(by Ralph Peters, NYPost.com) – Attacking behind a vanguard of special operators and backed by an Army Stryker battalion, the 6th Marine Regiment has been conducting a textbook takeover of the Afghan city of Marjah.
Meticulously planned and methodical in its execution, the operation is well on its way to fulfilling its goals of driving the Taliban out of this opium-poppy center of 80,000 souls, while minimizing casualties and destruction.
In dramatic night helicopter assaults, lead Marine elements cordoned off Marjah, setting the stage for follow-on waves to maneuver into the city.
That’s not as easy as it sounds: The Taliban, knowing the attack was coming, planted roadside bombs, mines and booby traps by the hundreds — forcing frequent pauses to disarm them. And broad irrigation canals (funded by US taxpayers back in the 1950s, the last time we tried to modernize Afghanistan), also impede progress, requiring the emplacement of tactical bridges.
For the Marine infantryman shouldering a 100-pound ruck, there can be a lot of hurry-up-and-wait.
But these obstacles were foreseen by the planning staff, and the 6th Marines’ motto is “Keep Moving.” One by one, the IEDs are dismantled as the Marines push deeper into the city. There’ve been some foiled ambushes, as well as firefights with Taliban stay-behinds. But the gunmen are no match for our Marines.
Our troops are doing everything asked of them superbly. But as they take control of the city, the question becomes, “Now what?”
This is a major operation, involving over 15,000 US, British, other NATO and Afghan troops. Marjah’s the main objective, but not the only one. The mission is to wrest a key opium-growing, income-producing region from the Taliban — and keep it.
Once our fighters have done their part, though, the Afghan government has to step up. Thousands of Afghan troops are “participating,” but, thus far, the heavy lifting’s been done by the US and our NATO allies. Afghan soldiers tagged along to show the flag, learn how to operate, and help us deal with the locals. They still can’t do any of this stuff on their own.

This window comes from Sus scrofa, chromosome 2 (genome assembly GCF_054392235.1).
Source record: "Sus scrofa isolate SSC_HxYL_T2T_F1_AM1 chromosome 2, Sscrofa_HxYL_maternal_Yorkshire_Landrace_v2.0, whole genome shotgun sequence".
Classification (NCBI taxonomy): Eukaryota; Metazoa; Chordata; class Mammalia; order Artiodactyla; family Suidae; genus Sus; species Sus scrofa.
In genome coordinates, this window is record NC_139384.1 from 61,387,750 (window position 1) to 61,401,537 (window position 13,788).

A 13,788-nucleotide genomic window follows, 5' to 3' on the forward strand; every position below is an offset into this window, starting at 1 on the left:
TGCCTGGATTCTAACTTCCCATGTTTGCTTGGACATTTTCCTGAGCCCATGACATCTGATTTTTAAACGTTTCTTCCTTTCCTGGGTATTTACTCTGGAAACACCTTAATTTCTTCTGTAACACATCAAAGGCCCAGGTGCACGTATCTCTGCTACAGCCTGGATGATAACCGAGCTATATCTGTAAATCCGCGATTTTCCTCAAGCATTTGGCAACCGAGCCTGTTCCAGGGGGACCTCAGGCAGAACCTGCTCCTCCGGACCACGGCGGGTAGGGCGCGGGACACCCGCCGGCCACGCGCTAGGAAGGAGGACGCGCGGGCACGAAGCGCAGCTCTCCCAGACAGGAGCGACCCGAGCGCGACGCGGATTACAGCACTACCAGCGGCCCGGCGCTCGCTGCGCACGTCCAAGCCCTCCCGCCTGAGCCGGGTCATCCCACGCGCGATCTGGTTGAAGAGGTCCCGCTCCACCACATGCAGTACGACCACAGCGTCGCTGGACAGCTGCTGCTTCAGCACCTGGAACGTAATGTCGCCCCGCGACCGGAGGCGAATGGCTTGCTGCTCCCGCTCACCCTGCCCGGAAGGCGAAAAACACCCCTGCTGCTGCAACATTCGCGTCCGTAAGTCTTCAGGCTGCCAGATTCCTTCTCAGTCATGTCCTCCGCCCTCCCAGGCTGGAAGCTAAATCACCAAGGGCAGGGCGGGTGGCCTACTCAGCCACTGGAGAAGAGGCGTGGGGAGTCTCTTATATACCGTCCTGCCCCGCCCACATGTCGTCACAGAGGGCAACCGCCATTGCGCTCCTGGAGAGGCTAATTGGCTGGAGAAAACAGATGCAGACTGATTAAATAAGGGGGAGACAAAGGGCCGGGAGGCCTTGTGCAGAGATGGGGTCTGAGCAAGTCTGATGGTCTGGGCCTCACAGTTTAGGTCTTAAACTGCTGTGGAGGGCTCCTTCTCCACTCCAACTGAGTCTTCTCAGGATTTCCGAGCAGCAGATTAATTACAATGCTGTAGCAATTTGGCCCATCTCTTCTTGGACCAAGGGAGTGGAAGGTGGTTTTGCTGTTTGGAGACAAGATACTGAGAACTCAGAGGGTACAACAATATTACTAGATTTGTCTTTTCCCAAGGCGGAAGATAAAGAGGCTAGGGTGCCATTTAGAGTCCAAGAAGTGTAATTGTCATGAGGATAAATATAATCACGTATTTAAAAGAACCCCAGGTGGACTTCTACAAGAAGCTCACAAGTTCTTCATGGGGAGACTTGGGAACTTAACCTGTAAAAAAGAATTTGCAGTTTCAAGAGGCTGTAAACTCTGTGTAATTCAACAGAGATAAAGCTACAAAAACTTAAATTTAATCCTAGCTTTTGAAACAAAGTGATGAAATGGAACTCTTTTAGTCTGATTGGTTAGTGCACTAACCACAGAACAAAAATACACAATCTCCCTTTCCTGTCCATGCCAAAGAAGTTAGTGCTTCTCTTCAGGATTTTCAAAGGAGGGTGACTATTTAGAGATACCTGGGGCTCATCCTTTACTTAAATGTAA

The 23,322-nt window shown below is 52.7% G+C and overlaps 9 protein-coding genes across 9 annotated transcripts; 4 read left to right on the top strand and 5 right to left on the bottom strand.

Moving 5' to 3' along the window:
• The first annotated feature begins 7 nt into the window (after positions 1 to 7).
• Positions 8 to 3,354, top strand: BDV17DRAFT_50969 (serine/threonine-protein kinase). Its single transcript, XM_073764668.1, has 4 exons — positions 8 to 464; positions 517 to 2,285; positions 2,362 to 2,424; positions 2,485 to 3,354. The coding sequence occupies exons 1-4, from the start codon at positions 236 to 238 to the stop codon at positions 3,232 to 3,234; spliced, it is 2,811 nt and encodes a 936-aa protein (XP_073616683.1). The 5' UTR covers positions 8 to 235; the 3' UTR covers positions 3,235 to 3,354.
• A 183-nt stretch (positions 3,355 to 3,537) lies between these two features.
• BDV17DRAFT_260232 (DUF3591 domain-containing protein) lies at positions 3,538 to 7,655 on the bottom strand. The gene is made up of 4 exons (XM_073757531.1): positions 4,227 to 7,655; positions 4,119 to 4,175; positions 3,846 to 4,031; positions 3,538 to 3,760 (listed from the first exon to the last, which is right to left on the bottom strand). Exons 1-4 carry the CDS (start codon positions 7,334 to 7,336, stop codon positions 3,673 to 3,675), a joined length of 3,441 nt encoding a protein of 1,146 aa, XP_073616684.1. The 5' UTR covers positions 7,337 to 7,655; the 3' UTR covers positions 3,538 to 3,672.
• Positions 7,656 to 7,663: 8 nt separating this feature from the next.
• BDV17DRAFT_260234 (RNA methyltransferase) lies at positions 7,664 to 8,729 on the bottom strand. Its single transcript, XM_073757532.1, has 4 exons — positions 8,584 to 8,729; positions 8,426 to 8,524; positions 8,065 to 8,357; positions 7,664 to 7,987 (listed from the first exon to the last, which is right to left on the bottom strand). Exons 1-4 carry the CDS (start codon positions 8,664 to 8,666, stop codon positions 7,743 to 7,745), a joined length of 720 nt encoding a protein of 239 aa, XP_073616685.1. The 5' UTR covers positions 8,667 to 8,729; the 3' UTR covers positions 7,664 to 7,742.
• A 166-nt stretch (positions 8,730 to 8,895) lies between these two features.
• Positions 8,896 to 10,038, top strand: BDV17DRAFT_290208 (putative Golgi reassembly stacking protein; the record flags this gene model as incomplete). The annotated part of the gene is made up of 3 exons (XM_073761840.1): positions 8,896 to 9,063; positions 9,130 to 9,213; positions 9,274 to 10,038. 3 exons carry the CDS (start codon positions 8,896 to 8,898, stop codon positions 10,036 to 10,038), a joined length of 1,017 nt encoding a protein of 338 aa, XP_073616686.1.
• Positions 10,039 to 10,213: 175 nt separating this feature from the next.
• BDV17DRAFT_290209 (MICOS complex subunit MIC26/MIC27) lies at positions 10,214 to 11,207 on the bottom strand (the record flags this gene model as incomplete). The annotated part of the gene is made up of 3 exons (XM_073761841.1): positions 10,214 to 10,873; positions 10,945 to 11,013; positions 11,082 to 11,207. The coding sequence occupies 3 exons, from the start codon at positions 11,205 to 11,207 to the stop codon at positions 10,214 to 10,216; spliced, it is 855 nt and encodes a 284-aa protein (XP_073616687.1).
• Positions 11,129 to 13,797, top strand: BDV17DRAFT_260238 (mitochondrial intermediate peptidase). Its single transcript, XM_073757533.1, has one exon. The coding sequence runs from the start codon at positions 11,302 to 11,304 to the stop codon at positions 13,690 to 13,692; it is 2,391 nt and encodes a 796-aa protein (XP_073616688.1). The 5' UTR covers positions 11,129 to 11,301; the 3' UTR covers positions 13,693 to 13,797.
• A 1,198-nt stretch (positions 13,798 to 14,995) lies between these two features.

Yet ultimate success in the Marjah district depends on the Kabul government delivering meaningful aid programs at the pick-and-shovel level. Above all, it has to impose its authority with competent, reasonably honest police and Afghan National Army soldiers capable of protecting the surrounding countryside. That’s a tall order for the troubled regime of President Hamid Karzai.
The Marjah operation’s a prototype — the first big test of Gen. Stan McChrystal’s refurbished approach that emphasizes cutting back combat actions focused on killing Taliban fighters in favor of securing population centers and bidding for popular support.
The unanswered question is whether you can win a war of any kind without killing your enemies in large numbers. Can this population really be won over? Can the Karzai government gain and sustain the people’s loyalty? Or do the Taliban merely rally elsewhere, denying us decisive results? Stay tuned.
We haven’t seen all-out, level-the-houses combat in the streets of Marjah because our commanders purposely warned the Taliban we were coming, and the Taliban leadership knows its fighters can’t stand up to our troops. So the bad guys moved out, as McChrystal hoped, leaving behind a network of bombs and a rearguard hoping to inflict some casualties on us before dying.
Well, our casualties have been blessedly light thus far — thanks to the experience and professionalism in our ranks. Beyond this admirable tactical success, though, two tests loom that will determine the ultimate value of “Operation Together.”
First, are we just “squeezing the balloon?” Will the Taliban fighters nudged out of Marjah make new inroads elsewhere? That is, has this operation been a significant defeat for the enemy, or just an inconvenience?
Second, will the government summon the will to reduce the local opium-poppy harvest? Can it do so without alienating the people? Or will we merely see a transfer of drug receipts from the Taliban to the “friends of Karzai?”
Everything we’re trying to do, from the bomb-ridden alleys of Marjah to the contractor-ridden streets of Kabul, depends on the Afghan government gaining a sense of legitimacy among its citizens.
Meanwhile, Post readers can be proud of the superb performance of the Sixth Marines and all of our other troops involved. From the generals down to the newbie privates, their quality and courage are evident in every detail of this effort.
Now will Johnny Afghan do his part?
Ralph Peters is a retired United States Army Lieutenant Colonel, commentator and novelist. His new book, “Endless War: Middle-Eastern Islam vs. Western Civilization,” goes on sale in March.
This article was first in the New York Post on February 15, 2010. Reprinted here on February 25th for educational purposes only. May not be reproduced on other websites without permission from The New York Post. Visit the website at NYPost.com.
1. What is the main idea of Ralph Peters’ commentary?
2. Mr. Peters states in paragraph 8: “This is a major operation, involving over 15,000 US, British, other NATO and Afghan troops. Marjah’s the main objective, but not the only one. The mission is to wrest a key opium-growing, income-producing region from the Taliban — and keep it.”
Has this commentary helped you to better understand the challenge our troops and commanders face in Afghanistan? Explain your answer.